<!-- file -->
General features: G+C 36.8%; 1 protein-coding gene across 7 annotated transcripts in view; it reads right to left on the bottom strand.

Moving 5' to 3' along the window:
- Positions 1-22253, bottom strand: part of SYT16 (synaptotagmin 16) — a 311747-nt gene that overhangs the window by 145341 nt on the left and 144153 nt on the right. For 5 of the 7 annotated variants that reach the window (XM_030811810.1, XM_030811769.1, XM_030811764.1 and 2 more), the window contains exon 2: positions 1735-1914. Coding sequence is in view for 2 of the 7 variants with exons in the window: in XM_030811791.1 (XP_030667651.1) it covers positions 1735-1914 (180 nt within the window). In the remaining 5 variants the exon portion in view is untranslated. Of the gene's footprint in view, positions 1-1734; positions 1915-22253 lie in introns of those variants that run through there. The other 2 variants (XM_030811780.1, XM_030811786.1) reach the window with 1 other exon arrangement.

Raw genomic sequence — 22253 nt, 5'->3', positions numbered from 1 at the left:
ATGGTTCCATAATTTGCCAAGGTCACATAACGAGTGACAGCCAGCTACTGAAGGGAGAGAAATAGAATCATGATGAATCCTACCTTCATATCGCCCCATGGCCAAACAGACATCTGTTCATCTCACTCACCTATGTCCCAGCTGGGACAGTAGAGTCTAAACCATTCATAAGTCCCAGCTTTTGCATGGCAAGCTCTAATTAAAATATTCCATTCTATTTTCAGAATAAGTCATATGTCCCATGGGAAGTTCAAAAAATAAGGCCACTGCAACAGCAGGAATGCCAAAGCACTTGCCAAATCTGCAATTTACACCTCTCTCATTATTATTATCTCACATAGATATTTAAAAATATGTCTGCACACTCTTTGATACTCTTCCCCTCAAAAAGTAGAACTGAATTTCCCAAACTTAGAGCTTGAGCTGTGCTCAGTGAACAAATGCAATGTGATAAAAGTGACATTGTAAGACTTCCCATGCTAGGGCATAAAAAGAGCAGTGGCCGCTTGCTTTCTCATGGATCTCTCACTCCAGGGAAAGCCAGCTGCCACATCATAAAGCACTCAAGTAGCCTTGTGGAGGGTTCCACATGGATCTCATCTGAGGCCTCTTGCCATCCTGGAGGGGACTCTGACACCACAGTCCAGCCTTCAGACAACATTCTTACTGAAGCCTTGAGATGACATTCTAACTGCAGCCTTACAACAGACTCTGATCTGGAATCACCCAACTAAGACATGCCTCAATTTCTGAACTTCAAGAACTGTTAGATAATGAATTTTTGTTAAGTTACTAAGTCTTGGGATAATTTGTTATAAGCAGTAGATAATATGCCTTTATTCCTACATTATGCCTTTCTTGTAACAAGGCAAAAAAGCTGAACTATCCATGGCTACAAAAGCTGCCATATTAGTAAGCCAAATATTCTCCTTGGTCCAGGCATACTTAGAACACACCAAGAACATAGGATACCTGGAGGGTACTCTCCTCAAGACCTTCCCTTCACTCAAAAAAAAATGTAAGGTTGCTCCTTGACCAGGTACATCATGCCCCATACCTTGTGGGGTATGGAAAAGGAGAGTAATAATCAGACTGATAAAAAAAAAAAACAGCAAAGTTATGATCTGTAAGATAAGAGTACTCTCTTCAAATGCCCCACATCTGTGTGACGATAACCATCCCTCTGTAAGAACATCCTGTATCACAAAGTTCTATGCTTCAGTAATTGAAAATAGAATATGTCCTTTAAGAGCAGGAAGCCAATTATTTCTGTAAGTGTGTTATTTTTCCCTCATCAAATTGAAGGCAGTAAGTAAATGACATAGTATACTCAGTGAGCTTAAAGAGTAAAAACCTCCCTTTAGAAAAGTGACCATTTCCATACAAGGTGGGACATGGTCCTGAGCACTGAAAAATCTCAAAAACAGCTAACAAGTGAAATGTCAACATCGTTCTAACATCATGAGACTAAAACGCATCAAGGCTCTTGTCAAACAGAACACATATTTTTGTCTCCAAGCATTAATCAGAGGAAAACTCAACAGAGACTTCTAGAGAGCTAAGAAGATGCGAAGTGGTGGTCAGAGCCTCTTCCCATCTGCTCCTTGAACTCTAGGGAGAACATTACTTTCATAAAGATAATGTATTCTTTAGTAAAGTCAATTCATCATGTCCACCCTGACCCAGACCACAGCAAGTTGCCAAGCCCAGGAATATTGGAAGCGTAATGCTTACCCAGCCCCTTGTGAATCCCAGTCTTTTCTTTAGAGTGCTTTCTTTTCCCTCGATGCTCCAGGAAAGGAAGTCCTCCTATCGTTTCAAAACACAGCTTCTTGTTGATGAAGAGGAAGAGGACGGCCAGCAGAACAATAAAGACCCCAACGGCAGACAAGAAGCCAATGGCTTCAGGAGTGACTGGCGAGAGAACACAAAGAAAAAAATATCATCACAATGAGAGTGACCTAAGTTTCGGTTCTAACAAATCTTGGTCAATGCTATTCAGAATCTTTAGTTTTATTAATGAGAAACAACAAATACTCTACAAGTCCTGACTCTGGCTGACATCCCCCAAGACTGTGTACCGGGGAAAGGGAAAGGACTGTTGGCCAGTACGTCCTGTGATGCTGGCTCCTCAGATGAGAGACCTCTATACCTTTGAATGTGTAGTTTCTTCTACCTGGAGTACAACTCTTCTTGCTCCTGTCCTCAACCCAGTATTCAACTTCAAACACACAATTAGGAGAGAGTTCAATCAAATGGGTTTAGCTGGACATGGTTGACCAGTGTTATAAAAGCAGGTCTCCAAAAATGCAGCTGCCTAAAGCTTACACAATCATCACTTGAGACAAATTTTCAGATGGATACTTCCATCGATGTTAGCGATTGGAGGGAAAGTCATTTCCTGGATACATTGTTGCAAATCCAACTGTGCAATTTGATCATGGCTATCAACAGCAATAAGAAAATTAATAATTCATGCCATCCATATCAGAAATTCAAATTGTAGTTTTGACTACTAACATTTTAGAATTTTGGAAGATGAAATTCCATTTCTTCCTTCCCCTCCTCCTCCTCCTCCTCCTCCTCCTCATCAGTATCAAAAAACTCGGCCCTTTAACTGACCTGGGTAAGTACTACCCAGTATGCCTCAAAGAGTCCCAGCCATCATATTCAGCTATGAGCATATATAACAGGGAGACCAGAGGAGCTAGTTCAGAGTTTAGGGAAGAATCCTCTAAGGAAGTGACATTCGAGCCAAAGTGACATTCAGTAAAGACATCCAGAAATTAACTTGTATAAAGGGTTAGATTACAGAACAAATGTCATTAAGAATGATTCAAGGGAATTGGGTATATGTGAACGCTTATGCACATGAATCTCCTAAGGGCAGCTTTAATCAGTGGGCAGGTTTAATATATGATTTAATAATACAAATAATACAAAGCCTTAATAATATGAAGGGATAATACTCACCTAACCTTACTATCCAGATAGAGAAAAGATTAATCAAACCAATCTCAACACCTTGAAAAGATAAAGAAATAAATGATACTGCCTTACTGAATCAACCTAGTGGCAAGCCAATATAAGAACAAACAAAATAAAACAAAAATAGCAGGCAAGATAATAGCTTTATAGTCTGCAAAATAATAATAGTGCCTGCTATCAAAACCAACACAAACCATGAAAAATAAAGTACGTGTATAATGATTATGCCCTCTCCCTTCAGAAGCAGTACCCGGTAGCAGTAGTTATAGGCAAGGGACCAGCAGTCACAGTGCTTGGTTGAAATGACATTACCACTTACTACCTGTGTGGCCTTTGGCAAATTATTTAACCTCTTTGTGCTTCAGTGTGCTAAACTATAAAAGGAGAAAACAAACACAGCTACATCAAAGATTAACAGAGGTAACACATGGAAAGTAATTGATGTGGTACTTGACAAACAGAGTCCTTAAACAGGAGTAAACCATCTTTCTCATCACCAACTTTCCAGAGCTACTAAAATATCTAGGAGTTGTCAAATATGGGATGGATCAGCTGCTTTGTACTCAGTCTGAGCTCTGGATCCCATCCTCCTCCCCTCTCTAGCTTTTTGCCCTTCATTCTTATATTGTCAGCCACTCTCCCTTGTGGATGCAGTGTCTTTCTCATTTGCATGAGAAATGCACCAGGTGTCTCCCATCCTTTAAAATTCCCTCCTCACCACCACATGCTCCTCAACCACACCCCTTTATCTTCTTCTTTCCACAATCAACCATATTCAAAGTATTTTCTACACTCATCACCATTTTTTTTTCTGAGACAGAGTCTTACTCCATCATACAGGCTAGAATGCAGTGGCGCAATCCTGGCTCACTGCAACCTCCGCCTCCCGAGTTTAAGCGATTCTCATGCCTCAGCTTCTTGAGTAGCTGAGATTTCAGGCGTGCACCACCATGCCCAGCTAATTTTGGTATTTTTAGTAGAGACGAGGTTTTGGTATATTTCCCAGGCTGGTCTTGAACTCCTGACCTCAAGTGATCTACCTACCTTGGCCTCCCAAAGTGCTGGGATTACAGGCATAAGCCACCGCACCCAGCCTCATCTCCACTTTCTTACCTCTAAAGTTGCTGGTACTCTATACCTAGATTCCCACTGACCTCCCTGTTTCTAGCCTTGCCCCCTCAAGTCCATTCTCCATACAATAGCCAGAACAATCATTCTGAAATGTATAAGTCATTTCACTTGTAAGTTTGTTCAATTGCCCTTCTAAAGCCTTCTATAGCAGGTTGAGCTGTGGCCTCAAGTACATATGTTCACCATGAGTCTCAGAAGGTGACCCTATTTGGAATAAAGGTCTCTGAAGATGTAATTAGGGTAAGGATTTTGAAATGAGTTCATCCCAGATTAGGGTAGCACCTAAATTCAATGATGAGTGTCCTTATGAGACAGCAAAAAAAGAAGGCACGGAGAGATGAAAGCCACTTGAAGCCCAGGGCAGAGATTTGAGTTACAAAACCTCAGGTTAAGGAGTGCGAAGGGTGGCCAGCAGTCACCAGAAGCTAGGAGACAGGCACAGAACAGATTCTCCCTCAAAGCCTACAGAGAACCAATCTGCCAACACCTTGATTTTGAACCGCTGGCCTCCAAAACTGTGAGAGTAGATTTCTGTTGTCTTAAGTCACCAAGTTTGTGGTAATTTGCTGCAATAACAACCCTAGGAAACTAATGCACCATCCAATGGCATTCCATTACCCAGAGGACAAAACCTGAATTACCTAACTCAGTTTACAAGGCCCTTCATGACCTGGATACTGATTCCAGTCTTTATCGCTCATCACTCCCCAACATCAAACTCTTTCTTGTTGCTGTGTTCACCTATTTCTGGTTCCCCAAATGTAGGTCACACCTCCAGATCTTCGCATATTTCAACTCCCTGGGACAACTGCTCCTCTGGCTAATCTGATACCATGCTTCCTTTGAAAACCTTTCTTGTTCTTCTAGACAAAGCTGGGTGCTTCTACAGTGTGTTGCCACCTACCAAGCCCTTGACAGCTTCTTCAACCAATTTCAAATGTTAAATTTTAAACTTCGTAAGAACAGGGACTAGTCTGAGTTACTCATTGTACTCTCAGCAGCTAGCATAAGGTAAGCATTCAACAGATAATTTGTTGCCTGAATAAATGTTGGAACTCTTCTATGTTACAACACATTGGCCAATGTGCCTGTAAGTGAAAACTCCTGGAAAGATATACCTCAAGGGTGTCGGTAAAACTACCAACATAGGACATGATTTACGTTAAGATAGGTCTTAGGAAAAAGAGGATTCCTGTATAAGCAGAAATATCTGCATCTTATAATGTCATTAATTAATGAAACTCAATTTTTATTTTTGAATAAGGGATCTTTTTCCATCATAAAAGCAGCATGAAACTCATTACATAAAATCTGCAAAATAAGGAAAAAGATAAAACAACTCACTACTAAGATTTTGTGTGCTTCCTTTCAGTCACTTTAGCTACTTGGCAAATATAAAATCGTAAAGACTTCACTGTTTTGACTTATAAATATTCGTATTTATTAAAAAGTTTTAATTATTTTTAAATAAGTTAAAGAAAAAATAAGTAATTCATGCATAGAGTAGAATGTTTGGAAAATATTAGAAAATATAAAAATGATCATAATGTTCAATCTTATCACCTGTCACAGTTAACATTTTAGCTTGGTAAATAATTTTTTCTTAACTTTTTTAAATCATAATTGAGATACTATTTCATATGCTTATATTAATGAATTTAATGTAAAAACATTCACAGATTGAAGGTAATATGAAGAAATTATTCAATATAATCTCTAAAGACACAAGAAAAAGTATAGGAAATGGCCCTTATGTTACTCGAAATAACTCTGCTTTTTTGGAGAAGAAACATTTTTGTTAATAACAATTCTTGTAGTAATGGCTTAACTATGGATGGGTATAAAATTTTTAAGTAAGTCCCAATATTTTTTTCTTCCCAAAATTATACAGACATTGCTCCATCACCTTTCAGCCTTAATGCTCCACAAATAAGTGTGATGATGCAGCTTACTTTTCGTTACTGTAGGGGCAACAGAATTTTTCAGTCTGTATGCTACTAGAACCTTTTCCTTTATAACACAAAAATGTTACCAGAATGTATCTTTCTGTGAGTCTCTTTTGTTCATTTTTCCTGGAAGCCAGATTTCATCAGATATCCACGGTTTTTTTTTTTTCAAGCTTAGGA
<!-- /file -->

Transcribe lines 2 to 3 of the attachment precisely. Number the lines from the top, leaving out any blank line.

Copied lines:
Moving 5' to 3' along the window:
- Positions 1-22253, bottom strand: part of SYT16 (synaptotagmin 16) — a 311747-nt gene that overhangs the window by 145341 nt on the left and 144153 nt on the right. For 5 of the 7 annotated variants that reach the window (XM_030811810.1, XM_030811769.1, XM_030811764.1 and 2 more), the window contains exon 2: positions 1735-1914. Coding sequence is in view for 2 of the 7 variants with exons in the window: in XM_030811791.1 (XP_030667651.1) it covers positions 1735-1914 (180 nt within the window). In the remaining 5 variants the exon portion in view is untranslated. Of the gene's footprint in view, positions 1-1734; positions 1915-22253 lie in introns of those variants that run through there. The other 2 variants (XM_030811780.1, XM_030811786.1) reach the window with 1 other exon arrangement.